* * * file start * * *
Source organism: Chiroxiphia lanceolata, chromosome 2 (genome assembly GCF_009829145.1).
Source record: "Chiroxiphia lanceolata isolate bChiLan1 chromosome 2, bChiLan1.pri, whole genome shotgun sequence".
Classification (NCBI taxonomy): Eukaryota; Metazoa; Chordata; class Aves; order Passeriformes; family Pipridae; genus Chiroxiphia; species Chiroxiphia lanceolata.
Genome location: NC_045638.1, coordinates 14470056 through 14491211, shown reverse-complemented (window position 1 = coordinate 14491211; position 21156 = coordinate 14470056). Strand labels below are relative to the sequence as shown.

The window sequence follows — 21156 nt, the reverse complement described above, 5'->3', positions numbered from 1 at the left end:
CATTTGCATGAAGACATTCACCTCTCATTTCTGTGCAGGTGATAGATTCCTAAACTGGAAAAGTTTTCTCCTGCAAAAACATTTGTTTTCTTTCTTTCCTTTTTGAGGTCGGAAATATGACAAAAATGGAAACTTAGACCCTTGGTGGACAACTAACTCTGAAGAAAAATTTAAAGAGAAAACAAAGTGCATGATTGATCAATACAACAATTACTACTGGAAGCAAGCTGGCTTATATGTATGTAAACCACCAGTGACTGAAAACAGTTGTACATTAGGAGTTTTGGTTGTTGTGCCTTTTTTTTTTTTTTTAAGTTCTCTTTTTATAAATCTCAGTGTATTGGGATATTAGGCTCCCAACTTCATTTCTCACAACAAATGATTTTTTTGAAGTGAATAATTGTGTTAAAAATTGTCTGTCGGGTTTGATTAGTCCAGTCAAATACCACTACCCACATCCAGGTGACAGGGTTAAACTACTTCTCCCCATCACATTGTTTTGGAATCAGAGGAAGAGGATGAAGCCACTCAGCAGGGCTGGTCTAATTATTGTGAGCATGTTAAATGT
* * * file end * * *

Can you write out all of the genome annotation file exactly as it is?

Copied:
Source organism: Chiroxiphia lanceolata, chromosome 2 (genome assembly GCF_009829145.1).
Source record: "Chiroxiphia lanceolata isolate bChiLan1 chromosome 2, bChiLan1.pri, whole genome shotgun sequence".
Classification (NCBI taxonomy): Eukaryota; Metazoa; Chordata; class Aves; order Passeriformes; family Pipridae; genus Chiroxiphia; species Chiroxiphia lanceolata.
Genome location: NC_045638.1, coordinates 14470056 through 14491211, shown reverse-complemented (window position 1 = coordinate 14491211; position 21156 = coordinate 14470056). Strand labels below are relative to the sequence as shown.

The window sequence follows — 21156 nt, the reverse complement described above, 5'->3', positions numbered from 1 at the left end:
CATTTGCATGAAGACATTCACCTCTCATTTCTGTGCAGGTGATAGATTCCTAAACTGGAAAAGTTTTCTCCTGCAAAAACATTTGTTTTCTTTCTTTCCTTTTTGAGGTCGGAAATATGACAAAAATGGAAACTTAGACCCTTGGTGGACAACTAACTCTGAAGAAAAATTTAAAGAGAAAACAAAGTGCATGATTGATCAATACAACAATTACTACTGGAAGCAAGCTGGCTTATATGTATGTAAACCACCAGTGACTGAAAACAGTTGTACATTAGGAGTTTTGGTTGTTGTGCCTTTTTTTTTTTTTTTAAGTTCTCTTTTTATAAATCTCAGTGTATTGGGATATTAGGCTCCCAACTTCATTTCTCACAACAAATGATTTTTTTGAAGTGAATAATTGTGTTAAAAATTGTCTGTCGGGTTTGATTAGTCCAGTCAAATACCACTACCCACATCCAGGTGACAGGGTTAAACTACTTCTCCCCATCACATTGTTTTGGAATCAGAGGAAGAGGATGAAGCCACTCAGCAGGGCTGGTCTAATTATTGTGAGCATGTTAAATGT